good-natured theatre folk will give it their all, regardless of (or perhaps,
because of?) the essential flabbiness of the material, thereby ensuring good
performances, at the least.

5. In closing, I present the One Unassailable Proof for my thesis "The
Musical is the stupidest art form":


I rest my case.

* * *

In response to MS's caring insight:

>Does anyone really buy these albums for his work instead of Andy's?

I offer the following personal Thoughts On Colin:

1. He is a GREAT songwriter, a superb bassist, and evidently a modest man
with tons of talent.

2. Colin's songs have developed (thank you, Gregory Sandoval ) into
beautifully observed watercolour miniatures, drawn from life. The work of a
master craftsman, they are the perfect -- and essential -- counterpoint to
Andy's teeming mythological tableaux.

3. He has, of necessity, his own identity as a songwriter. What would be the
point of having two Andys in the band?

4. If Colin *was* crap, as you suggest -- do you *really* think Andy would
still be working with him after 25 years?

If you can't say something nice ...

* * *

Although slightly apprehensive (it being one of my favourite works of
fiction) I cannot wait for the BBC "Gormenghast".

On a similar tangent: thanks to a watchful friend with a VCR, I was
fortunate enough to catch a telemovie called "Arabian Nights", based on the
1001 Nights stories, made in '99 for the US Hallmark cable channel.

I *really* recommend it, especially for those with you have kids. I was
expecting the usual putrid Americanised fairytale claptrap, as served up to
us in recent productions like "Merlin" and "Leprechauns", but I was
delighted to find my negative expectations dashed. The script by Peter
Barnes is literate, clever, very witty, and preserves the essential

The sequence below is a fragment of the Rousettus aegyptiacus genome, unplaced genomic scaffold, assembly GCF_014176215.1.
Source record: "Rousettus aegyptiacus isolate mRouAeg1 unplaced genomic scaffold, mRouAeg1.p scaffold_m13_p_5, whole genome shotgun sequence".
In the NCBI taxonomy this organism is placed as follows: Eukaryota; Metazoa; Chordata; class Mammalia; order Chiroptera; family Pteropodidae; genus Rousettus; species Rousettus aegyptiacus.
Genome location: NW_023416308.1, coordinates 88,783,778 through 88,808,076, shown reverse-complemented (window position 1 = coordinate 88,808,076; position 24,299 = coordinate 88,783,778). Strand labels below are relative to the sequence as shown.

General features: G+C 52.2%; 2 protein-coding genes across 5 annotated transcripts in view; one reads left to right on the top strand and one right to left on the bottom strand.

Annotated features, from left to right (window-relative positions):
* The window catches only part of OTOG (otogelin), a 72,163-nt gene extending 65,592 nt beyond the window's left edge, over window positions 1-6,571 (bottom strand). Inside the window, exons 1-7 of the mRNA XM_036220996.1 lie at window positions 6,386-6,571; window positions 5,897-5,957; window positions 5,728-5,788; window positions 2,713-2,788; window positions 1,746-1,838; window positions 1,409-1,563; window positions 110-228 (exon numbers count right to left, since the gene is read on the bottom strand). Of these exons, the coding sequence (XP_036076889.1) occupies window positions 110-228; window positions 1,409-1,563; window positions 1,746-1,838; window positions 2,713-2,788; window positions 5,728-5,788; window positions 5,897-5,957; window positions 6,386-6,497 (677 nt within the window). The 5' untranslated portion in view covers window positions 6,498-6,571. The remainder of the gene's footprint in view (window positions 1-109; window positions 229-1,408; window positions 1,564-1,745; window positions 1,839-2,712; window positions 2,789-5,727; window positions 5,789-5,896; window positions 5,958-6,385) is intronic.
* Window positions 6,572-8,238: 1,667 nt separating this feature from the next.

drama, wonder and humour of the stories while slipping in some delightful
anachronisms and in-jokes. Above all, there was none of the usual 'dumbing
down' which seems to be de rigeur for such productions, and the heavy elemts
of the story - e.g. the Sultan threatening to kill Scherherezade every
morning -- are not downplayed. It's quite an adult treatment, although of
necessity they avoided the X-rated elements of some of the original stories.

What else? Beautiful photography, some quite brilliant shots and edits,
fantastic production design, including inventive use of computer special FX,
stunning locations in Turkey and Morocco, fabulous costumes, and a great
cast including Alan Bates, Jonathan Pryce, Alexei Sayle, Rufus
Sewell, and Jason Scott Lee.

I showed the 'Aladdin' segment to my kids yesterday and they were quite
literally spellbound through the whole thing. (And kudos to the producers
for playing a totally non-Anglo cast in this section). John Leguiziamo(?)
plays both the Ring Genie and the Lamp Genie, and does them brilliantly. The
Lamp Genie is superbly realised, right down to the smoke coming off his
finger and ear tips, and the nifty way a smoke ring comes out of his mouth
every time he says an "o". Even Vanessa Mae (yes, THAT Vanessa Mae) is quite
OK and the Sultan in the Aladdin sotiry is played by none other than guy who
was Kato in the Pink Panther films!

Pardon me rabbiting on but there's a really  funny bit when the Lamp Genie
first appears, which tickled my fancy. (You have to imagine Leguiziamo
painted blue, with shaven head, a long goatee, coloured contacts, pointy